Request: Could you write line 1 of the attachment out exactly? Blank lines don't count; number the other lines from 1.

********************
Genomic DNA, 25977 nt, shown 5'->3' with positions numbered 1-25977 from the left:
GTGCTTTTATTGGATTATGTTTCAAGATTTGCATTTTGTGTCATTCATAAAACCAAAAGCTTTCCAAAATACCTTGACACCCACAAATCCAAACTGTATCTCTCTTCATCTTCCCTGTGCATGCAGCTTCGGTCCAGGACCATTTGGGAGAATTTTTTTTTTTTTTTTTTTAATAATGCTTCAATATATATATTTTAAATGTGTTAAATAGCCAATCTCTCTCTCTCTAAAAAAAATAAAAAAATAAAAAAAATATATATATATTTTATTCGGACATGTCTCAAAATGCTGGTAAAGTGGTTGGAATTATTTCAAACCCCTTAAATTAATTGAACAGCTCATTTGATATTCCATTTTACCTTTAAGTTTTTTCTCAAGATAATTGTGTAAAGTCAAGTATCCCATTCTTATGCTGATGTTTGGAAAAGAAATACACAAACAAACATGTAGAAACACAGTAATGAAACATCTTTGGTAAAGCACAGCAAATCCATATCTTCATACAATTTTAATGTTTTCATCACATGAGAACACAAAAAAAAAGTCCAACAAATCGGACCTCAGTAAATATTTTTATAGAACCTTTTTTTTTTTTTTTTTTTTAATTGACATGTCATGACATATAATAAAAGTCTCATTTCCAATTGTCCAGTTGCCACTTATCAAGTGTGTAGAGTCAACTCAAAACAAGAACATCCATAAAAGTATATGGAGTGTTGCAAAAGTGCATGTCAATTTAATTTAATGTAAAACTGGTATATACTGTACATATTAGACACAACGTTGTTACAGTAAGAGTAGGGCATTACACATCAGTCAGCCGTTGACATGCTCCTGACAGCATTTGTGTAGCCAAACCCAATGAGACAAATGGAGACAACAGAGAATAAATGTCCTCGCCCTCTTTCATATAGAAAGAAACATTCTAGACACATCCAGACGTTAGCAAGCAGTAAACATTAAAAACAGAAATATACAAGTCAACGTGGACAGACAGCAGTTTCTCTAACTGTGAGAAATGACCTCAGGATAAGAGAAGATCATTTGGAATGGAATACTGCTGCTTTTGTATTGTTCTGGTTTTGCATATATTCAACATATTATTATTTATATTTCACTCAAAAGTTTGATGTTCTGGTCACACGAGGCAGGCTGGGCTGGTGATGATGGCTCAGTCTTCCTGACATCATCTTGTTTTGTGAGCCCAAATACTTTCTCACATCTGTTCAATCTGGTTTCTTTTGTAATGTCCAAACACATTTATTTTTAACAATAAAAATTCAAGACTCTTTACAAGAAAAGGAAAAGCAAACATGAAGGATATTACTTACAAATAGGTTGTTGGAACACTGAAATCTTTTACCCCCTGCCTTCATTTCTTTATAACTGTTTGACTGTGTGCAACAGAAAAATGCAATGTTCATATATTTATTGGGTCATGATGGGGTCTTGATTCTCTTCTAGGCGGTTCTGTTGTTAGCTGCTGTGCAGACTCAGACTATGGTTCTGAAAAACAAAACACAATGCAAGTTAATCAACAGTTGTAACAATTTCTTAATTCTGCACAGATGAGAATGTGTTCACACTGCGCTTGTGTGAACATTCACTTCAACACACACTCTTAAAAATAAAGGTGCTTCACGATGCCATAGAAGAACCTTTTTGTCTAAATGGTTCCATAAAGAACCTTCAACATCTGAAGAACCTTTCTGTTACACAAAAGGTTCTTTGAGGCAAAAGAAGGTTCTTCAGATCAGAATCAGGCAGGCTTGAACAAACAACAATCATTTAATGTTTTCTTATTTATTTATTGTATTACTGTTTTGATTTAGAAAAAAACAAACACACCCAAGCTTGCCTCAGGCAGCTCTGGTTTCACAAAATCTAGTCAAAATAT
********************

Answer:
Genomic DNA, 25977 nt, shown 5'->3' with positions numbered 1-25977 from the left: